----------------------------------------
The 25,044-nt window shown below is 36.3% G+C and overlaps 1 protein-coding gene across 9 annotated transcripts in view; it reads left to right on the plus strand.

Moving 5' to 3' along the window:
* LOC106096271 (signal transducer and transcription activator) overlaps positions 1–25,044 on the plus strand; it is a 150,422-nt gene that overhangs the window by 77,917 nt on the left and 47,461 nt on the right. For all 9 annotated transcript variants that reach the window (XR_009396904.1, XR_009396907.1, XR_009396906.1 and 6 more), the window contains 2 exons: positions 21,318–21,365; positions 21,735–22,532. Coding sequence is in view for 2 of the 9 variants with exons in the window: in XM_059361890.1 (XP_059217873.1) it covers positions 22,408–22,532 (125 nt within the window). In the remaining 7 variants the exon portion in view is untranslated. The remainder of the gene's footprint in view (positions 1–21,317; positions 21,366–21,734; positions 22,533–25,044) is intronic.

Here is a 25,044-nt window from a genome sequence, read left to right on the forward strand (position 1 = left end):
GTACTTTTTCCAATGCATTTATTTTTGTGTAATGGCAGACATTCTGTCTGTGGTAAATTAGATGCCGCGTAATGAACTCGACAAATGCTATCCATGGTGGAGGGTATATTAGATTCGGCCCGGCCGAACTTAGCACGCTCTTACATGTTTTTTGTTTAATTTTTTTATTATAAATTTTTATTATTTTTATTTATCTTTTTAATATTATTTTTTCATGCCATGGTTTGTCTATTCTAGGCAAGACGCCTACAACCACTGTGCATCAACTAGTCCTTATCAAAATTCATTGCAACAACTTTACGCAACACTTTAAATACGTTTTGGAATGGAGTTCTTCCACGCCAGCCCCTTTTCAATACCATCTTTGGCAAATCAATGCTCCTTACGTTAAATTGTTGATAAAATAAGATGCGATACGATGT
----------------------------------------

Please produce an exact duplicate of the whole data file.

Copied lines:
The 25,044-nt window shown below is 36.3% G+C and overlaps 1 protein-coding gene across 9 annotated transcripts in view; it reads left to right on the plus strand.

Moving 5' to 3' along the window:
* LOC106096271 (signal transducer and transcription activator) overlaps positions 1–25,044 on the plus strand; it is a 150,422-nt gene that overhangs the window by 77,917 nt on the left and 47,461 nt on the right. For all 9 annotated transcript variants that reach the window (XR_009396904.1, XR_009396907.1, XR_009396906.1 and 6 more), the window contains 2 exons: positions 21,318–21,365; positions 21,735–22,532. Coding sequence is in view for 2 of the 9 variants with exons in the window: in XM_059361890.1 (XP_059217873.1) it covers positions 22,408–22,532 (125 nt within the window). In the remaining 7 variants the exon portion in view is untranslated. The remainder of the gene's footprint in view (positions 1–21,317; positions 21,366–21,734; positions 22,533–25,044) is intronic.

Here is a 25,044-nt window from a genome sequence, read left to right on the forward strand (position 1 = left end):
GTACTTTTTCCAATGCATTTATTTTTGTGTAATGGCAGACATTCTGTCTGTGGTAAATTAGATGCCGCGTAATGAACTCGACAAATGCTATCCATGGTGGAGGGTATATTAGATTCGGCCCGGCCGAACTTAGCACGCTCTTACATGTTTTTTGTTTAATTTTTTTATTATAAATTTTTATTATTTTTATTTATCTTTTTAATATTATTTTTTCATGCCATGGTTTGTCTATTCTAGGCAAGACGCCTACAACCACTGTGCATCAACTAGTCCTTATCAAAATTCATTGCAACAACTTTACGCAACACTTTAAATACGTTTTGGAATGGAGTTCTTCCACGCCAGCCCCTTTTCAATACCATCTTTGGCAAATCAATGCTCCTTACGTTAAATTGTTGATAAAATAAGATGCGATACGATGT